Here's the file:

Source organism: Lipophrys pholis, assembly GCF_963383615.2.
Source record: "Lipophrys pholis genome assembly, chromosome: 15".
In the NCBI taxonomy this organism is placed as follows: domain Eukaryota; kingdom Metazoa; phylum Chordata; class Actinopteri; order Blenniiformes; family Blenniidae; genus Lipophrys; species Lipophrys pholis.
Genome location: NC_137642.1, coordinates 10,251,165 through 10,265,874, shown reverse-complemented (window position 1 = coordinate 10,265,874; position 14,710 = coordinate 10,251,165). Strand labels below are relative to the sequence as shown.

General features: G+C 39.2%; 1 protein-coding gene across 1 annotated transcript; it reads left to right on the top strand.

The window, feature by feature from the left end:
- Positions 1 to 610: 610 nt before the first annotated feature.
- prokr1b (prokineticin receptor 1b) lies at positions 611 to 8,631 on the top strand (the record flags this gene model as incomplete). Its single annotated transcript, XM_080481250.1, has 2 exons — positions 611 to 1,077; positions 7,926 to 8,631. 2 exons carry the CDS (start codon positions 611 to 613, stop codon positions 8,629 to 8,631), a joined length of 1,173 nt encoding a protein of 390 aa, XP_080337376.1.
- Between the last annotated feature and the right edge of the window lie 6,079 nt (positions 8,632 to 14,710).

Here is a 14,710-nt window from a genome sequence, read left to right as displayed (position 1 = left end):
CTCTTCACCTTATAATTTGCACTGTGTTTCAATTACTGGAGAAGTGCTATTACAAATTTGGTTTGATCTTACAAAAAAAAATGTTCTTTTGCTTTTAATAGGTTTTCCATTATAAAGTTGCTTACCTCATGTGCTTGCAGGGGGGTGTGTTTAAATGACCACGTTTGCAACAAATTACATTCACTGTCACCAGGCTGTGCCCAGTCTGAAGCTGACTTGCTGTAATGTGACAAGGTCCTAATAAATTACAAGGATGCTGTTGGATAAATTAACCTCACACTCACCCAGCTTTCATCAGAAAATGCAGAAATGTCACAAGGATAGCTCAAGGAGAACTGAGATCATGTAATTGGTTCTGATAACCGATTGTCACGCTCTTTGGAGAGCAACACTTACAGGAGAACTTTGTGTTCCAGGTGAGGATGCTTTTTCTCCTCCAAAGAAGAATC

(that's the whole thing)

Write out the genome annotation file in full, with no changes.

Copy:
Source organism: Lipophrys pholis, assembly GCF_963383615.2.
Source record: "Lipophrys pholis genome assembly, chromosome: 15".
In the NCBI taxonomy this organism is placed as follows: domain Eukaryota; kingdom Metazoa; phylum Chordata; class Actinopteri; order Blenniiformes; family Blenniidae; genus Lipophrys; species Lipophrys pholis.
Genome location: NC_137642.1, coordinates 10,251,165 through 10,265,874, shown reverse-complemented (window position 1 = coordinate 10,265,874; position 14,710 = coordinate 10,251,165). Strand labels below are relative to the sequence as shown.

General features: G+C 39.2%; 1 protein-coding gene across 1 annotated transcript; it reads left to right on the top strand.

The window, feature by feature from the left end:
- Positions 1 to 610: 610 nt before the first annotated feature.
- prokr1b (prokineticin receptor 1b) lies at positions 611 to 8,631 on the top strand (the record flags this gene model as incomplete). Its single annotated transcript, XM_080481250.1, has 2 exons — positions 611 to 1,077; positions 7,926 to 8,631. 2 exons carry the CDS (start codon positions 611 to 613, stop codon positions 8,629 to 8,631), a joined length of 1,173 nt encoding a protein of 390 aa, XP_080337376.1.
- Between the last annotated feature and the right edge of the window lie 6,079 nt (positions 8,632 to 14,710).

Here is a 14,710-nt window from a genome sequence, read left to right as displayed (position 1 = left end):
CTCTTCACCTTATAATTTGCACTGTGTTTCAATTACTGGAGAAGTGCTATTACAAATTTGGTTTGATCTTACAAAAAAAAATGTTCTTTTGCTTTTAATAGGTTTTCCATTATAAAGTTGCTTACCTCATGTGCTTGCAGGGGGGTGTGTTTAAATGACCACGTTTGCAACAAATTACATTCACTGTCACCAGGCTGTGCCCAGTCTGAAGCTGACTTGCTGTAATGTGACAAGGTCCTAATAAATTACAAGGATGCTGTTGGATAAATTAACCTCACACTCACCCAGCTTTCATCAGAAAATGCAGAAATGTCACAAGGATAGCTCAAGGAGAACTGAGATCATGTAATTGGTTCTGATAACCGATTGTCACGCTCTTTGGAGAGCAACACTTACAGGAGAACTTTGTGTTCCAGGTGAGGATGCTTTTTCTCCTCCAAAGAAGAATC